Every two years, British insurance brokerage Aon surveys the U.K.’s top 2000 public and private sector organizations about their risk management strategies. In 1995 and 1997, fire was considered the greatest risk, while risk to corporate reputation didn’t even make the top 10. In 1999, business interruption was considered the greatest risk, and reputation risk made its debut on the list at number four. This year, in an indication of how seriously senior executives are beginning to take corporate reputation management, reputation risk was the number one concern of executives.
Aon believes the growing concern about reputation risk arises out of the rapid changes taking place in the global business environment, ranging from mergers and consolidation to the growing impact of the Internet. (The second greatest concern of executives surveyed this year was that their companies were failing to change fast enough to stay ahead of or keep up with their competition.)
These factors and others have led a significant number of executives to recognize the very real value of “soft” assets such as reputation, the company says.
“Either directly or indirectly, the majority of every organization’s value is made up of reputation,” says Deborah Durkin, managing director of client service in Aon’s corporate division. “Brands alone can be valued in millions or even billions of pounds. Most other intangible assets—skills, knowledge, know-how, strategic alliances, relationships—are interdependent with an organization's reputation.”
Yet despite growing concern among U.K. companies about the threats to their reputations, the survey also found that only 21 percent have quantified their brand value or reputation in financial terms. According to Aon, “Companies are failing to determine the value of intangibles at risk, even though they comprise a greater percentage of most companies’ net worth today.” Indeed, the company estimates that physical assets now represent less than 25 percent of the net worth of most companies—down from 75 percent a decade ago.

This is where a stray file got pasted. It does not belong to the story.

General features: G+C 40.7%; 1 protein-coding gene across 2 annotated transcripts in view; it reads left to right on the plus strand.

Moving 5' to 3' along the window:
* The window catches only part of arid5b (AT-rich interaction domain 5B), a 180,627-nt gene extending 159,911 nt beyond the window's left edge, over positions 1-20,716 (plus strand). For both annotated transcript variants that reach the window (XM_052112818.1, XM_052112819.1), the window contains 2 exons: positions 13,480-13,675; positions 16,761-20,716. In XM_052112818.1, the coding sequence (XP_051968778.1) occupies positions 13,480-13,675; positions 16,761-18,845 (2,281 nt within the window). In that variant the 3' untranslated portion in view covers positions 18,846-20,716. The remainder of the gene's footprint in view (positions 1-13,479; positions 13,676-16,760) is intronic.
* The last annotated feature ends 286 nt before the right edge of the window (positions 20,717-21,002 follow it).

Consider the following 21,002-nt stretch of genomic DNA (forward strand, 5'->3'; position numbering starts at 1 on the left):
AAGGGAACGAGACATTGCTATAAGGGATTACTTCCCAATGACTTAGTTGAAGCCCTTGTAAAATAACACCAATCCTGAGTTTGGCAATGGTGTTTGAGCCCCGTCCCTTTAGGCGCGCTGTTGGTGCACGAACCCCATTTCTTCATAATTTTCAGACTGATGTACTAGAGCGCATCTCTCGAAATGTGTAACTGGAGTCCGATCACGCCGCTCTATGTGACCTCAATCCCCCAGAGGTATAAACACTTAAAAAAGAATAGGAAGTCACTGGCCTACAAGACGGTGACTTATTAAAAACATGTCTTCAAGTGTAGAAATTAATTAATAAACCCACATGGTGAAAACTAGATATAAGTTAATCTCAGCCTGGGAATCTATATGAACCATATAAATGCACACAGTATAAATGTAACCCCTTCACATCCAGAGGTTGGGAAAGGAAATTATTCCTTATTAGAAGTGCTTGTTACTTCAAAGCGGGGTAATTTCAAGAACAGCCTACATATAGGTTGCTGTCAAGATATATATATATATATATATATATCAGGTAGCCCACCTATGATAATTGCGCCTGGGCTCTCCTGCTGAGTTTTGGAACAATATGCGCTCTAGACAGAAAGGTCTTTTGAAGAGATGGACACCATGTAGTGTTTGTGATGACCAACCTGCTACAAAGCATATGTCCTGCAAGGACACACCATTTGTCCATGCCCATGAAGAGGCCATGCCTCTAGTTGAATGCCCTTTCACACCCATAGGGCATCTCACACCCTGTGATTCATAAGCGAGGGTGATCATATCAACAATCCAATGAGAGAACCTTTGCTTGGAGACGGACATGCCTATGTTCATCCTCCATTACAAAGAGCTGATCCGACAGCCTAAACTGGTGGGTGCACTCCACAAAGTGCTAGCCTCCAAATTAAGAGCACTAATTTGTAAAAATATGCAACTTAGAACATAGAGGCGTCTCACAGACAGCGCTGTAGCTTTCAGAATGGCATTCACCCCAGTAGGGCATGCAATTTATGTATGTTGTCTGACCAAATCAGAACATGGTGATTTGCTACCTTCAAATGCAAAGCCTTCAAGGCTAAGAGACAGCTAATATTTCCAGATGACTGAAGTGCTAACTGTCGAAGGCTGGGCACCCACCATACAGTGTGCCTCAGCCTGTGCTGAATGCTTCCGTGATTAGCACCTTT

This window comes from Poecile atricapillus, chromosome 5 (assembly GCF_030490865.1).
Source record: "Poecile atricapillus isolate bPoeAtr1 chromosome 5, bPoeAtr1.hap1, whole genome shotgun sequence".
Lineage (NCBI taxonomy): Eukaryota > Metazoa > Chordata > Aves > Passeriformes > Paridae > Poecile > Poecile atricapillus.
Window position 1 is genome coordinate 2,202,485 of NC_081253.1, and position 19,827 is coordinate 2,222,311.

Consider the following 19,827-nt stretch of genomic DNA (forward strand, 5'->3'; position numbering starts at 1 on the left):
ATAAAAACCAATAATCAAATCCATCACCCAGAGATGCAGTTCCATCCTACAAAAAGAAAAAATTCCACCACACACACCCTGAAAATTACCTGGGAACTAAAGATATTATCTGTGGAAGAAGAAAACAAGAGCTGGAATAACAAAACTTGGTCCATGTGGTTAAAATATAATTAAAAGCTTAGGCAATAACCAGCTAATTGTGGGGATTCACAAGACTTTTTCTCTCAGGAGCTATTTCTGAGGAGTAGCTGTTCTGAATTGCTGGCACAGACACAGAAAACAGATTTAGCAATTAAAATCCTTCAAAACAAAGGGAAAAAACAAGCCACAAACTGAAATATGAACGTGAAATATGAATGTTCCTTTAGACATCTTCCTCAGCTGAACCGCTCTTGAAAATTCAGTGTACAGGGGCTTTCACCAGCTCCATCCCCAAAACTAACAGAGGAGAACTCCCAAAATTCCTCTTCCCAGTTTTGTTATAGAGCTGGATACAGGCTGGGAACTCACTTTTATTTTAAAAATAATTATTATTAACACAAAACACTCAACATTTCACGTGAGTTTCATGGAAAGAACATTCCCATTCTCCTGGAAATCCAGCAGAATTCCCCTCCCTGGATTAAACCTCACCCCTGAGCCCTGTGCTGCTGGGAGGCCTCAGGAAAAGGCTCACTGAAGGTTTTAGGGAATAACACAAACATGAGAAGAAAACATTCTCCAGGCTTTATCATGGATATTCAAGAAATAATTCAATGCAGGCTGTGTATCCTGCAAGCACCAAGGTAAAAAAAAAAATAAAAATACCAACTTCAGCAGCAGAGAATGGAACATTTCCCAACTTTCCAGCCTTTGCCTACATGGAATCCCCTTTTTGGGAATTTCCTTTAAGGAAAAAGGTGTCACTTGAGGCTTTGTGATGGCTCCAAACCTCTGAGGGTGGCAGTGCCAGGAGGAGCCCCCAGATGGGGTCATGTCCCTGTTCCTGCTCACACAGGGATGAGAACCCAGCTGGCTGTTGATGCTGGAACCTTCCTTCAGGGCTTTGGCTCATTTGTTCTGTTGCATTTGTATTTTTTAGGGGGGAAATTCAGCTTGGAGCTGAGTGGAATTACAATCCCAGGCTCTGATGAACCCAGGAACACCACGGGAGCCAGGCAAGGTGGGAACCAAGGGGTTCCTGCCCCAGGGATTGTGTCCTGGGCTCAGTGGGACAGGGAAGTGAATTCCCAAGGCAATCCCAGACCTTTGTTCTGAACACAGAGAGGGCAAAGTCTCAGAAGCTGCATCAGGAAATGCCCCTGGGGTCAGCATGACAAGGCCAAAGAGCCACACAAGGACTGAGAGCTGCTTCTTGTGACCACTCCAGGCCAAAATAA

According to Jo Macdonald, director of Aon’s business risk consulting practice in London, the finding that managers are concerned about reputation risk is entirely consistent with the outcomes of strategic risk assessment exercises that Aon has conducted for clients. Aon’s Reputation Risk Managament process is designed to minimize the risk of reputational crisis and to minimize the potential damage if a crisis should occur.
According to Aon, “The insurance industry, and most of the risk management specialists that feed off it, have long promoted the idea that reputation risk is triggered by catastrophic events that happen despite the organization’s best efforts,” such as product contamination or product contamination. But in reality, the group says, the majority of reputation risk arises not because of uncontrollable external forces but rather because of organizational behavior and management failure.
It cites examples such as the well-publicized case of Royal Bank of Scotland, which entered into a strategic alliance with American televangelist—and fringe presidential candidate—Pat Robertson and then lost both private and commercial customers after Robertson charged on air that Scotland was too tolerant of homosexuals.
“There are two apparent common denominators in all of these, and in the many more instances of reputation damage that are in the public domain,” Aon says. “The first is a lack of awareness of the potential importance of the organization's reputation; the second is that no person, or group of people, ‘owned’ the organization's reputation risk and were thus empowered to protect it. Just having a public relations function does not qualify as PR people have little influence over the causes of reputation damage and yet are expected to perform the impossible if it all goes wrong.”